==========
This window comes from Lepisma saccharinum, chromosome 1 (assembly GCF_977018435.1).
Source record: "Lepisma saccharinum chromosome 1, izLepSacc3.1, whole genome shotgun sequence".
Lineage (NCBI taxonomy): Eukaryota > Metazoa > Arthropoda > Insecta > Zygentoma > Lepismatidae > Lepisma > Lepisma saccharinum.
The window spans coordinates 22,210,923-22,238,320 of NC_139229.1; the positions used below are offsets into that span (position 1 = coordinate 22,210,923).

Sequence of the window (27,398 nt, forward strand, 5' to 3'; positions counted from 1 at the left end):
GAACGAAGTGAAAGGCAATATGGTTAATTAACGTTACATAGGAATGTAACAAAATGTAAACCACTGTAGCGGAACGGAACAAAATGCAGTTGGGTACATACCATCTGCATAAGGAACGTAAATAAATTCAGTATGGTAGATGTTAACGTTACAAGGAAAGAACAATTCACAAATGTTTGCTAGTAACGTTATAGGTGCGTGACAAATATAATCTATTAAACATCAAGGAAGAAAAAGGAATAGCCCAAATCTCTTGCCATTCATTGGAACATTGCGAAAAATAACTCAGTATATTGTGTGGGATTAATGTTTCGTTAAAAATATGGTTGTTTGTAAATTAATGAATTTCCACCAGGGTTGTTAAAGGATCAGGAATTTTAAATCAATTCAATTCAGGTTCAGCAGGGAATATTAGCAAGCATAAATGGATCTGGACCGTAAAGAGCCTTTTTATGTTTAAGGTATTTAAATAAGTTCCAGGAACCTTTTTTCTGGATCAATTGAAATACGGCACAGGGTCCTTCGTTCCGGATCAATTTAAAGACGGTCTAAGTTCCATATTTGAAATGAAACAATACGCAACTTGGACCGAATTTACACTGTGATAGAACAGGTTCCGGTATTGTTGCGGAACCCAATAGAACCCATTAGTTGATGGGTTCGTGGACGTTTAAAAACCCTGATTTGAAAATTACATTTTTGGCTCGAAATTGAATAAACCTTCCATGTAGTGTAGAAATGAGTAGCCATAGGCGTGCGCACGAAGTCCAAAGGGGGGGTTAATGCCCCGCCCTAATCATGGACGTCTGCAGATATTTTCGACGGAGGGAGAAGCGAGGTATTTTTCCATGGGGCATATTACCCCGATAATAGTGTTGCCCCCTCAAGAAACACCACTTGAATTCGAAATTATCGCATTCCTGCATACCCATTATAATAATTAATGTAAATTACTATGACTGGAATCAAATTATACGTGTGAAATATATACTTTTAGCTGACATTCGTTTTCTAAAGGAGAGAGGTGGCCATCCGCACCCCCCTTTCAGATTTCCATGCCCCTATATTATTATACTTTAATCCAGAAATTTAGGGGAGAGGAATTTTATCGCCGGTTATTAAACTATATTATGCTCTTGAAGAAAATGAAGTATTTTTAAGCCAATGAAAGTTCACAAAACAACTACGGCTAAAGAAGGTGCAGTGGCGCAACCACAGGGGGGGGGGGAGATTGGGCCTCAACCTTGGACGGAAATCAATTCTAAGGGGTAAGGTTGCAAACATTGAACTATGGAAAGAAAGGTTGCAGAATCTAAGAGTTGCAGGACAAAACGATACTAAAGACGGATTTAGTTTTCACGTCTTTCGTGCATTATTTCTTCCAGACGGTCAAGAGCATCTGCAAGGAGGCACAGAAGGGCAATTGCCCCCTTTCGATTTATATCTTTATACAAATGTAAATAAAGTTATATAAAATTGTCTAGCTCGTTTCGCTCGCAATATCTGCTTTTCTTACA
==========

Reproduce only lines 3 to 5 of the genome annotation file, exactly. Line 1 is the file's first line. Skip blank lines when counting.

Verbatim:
Lineage (NCBI taxonomy): Eukaryota > Metazoa > Arthropoda > Insecta > Zygentoma > Lepismatidae > Lepisma > Lepisma saccharinum.
The window spans coordinates 22,210,923-22,238,320 of NC_139229.1; the positions used below are offsets into that span (position 1 = coordinate 22,210,923).

Sequence of the window (27,398 nt, forward strand, 5' to 3'; positions counted from 1 at the left end):